BOSTON (May 18, 2010) — It's no secret the general public is furious with Wall Street. What's more surprising is the vitriol coming from big clients who've traditionally buttered the financial industry's bread.
The ire was on full display at the CFA Institute's annual conference in Boston, where about 1,600 executives from mutual funds, pension funds and other big investment outfits gathered. Jeremy Grantham, co-founder of GMO, which manages $106 billion in assets, set the mood with remarks titled, “The Ethical Hole in Finance.”
“It has become a rogue industry,” Mr. Grantham said in slamming the banks and brokerage firms that execute his firm's trades. “Today, the ethical standard is: Don't go to jail if you can possibly avoid it.”
Mr. Grantham, long known for his pessimistic views about the market and its participants, called on his fellow investment professionals to direct more business to the “most ethical firms,” which he defined as banks or brokers that don't exploit information gleaned from clients by trading for their own accounts.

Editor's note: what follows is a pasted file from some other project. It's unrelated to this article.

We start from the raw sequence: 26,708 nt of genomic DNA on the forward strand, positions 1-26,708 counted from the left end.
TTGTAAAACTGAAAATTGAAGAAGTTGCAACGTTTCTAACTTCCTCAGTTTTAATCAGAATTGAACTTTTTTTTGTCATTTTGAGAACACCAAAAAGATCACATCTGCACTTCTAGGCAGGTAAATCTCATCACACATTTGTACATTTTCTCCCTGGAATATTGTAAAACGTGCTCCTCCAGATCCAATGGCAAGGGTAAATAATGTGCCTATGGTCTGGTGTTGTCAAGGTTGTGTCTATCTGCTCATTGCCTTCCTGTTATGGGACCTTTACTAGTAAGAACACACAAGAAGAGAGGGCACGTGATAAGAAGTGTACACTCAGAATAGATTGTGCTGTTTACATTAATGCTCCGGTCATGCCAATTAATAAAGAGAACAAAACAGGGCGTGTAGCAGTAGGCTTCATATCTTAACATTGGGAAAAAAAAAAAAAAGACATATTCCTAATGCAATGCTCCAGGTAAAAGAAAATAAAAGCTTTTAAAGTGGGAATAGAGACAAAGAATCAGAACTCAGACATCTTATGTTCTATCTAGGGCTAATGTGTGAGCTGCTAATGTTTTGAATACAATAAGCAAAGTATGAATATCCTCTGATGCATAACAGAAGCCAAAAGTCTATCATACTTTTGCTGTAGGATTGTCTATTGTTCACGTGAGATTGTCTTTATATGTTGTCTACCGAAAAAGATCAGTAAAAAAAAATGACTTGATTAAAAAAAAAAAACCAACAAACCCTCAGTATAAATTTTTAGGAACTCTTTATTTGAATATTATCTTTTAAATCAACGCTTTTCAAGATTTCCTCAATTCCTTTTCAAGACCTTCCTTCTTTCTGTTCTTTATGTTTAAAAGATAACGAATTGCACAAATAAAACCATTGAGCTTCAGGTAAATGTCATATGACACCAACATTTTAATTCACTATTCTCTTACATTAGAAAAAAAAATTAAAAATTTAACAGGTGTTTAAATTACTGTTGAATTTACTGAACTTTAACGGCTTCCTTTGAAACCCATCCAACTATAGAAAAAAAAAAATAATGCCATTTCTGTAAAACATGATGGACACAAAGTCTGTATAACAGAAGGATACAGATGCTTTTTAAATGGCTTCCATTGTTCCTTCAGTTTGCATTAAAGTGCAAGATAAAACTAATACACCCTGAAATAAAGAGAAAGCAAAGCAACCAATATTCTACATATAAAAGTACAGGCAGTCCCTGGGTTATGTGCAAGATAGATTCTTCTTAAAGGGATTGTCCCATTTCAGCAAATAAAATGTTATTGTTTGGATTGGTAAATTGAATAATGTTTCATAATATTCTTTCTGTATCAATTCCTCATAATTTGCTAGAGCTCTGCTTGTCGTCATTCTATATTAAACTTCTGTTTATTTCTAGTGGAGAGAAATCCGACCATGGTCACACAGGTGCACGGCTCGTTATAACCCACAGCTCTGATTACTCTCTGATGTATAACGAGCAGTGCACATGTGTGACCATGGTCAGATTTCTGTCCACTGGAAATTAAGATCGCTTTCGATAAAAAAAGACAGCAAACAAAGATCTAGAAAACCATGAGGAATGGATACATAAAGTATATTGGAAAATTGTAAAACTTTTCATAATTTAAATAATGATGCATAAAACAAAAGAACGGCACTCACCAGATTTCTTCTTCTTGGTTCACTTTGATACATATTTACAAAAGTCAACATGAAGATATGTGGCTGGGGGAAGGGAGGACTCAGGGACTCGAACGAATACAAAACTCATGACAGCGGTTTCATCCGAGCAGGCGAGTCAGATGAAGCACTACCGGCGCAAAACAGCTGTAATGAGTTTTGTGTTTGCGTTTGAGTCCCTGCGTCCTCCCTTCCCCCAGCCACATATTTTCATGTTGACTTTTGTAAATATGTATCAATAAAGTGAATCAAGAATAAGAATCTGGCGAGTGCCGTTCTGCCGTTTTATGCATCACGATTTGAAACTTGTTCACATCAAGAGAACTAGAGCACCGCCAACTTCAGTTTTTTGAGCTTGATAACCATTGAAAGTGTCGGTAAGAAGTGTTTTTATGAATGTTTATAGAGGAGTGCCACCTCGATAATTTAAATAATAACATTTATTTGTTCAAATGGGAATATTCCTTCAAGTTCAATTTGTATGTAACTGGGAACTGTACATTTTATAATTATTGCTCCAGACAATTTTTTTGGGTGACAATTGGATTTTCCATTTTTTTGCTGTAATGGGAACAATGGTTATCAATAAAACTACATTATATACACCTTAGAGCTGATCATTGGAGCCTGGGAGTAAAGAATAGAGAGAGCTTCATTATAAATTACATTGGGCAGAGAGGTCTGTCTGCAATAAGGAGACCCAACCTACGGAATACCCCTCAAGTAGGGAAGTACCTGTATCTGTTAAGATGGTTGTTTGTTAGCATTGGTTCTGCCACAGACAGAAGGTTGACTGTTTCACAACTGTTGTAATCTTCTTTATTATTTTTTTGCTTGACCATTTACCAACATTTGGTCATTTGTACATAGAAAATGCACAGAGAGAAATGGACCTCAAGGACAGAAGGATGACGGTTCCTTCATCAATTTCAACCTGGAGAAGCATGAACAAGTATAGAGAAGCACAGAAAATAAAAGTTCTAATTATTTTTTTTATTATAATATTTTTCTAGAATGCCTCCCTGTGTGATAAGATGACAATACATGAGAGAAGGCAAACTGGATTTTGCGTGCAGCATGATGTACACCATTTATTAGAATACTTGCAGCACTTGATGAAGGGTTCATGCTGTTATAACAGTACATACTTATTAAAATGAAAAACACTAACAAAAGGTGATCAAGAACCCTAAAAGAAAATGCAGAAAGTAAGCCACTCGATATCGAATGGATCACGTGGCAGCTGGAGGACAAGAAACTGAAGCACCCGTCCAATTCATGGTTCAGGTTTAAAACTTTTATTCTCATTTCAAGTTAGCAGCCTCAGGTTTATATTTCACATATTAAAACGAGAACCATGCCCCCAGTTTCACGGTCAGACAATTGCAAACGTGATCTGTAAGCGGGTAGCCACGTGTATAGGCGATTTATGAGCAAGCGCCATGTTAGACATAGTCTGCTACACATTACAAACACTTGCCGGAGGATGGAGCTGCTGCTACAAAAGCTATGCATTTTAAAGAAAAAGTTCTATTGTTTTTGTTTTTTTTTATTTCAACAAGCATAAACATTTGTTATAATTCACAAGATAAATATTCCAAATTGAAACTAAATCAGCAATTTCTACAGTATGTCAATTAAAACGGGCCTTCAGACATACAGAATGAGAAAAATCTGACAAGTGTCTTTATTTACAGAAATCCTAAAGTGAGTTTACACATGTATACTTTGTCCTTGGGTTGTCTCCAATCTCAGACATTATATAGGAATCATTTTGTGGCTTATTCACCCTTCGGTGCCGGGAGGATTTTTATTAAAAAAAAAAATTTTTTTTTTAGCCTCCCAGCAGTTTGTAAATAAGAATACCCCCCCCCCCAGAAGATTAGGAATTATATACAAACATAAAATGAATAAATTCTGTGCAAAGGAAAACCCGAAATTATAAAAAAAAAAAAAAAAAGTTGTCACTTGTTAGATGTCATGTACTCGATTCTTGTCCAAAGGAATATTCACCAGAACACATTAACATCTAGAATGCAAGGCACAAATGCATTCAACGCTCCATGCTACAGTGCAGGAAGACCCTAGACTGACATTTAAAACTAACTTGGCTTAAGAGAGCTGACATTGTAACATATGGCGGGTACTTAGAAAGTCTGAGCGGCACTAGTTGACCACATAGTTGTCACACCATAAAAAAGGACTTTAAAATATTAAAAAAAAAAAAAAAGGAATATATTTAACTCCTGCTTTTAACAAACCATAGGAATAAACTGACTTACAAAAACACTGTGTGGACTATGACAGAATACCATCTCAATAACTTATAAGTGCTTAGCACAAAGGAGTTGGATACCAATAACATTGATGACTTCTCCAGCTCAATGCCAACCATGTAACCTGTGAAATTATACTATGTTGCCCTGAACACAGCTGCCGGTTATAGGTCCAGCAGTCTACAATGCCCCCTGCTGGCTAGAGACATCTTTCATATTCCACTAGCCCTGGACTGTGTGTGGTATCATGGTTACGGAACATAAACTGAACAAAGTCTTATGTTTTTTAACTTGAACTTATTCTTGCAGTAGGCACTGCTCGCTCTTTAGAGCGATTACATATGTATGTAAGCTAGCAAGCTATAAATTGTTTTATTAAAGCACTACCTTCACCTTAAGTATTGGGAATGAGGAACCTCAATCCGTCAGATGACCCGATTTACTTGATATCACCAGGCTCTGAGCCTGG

Yet Mr. Grantham said he understood why such a change may be difficult to achieve. For one thing, the more ethical firms may charge more than their less scrupulous rivals, which could raise questions about whether investment managers trying to do the right thing are, at least in the short-term, doing best by their clients.
“Shame on us,” Mr. Grantham thundered to a hushed audience. “We have allowed the deterioration in ethical conduct to take place. We have made no fight as we slid down the rathole.”
The anger at Wall Street banks even has some of the street's more successful alumni thinking about whether to tout their backgrounds.
For example, a board member of the CFA—a Charlottesville, Va.-based global, nonprofit organization of investment professionals from more than 100 countries worldwide—dryly asked Clifford Asness, a well-known hedge fund manager and speaker at the conference, whether or not his background as a mortgage trader at Goldman Sachs should be included at his introduction.
“You know what the world is coming to when he asked me if I'm comfortable mentioning that I worked at Goldman Sachs,” Mr. Asness observed.
This report appeared in Crain's New York Business magazine, a New York City-based sister publication of Tire Business.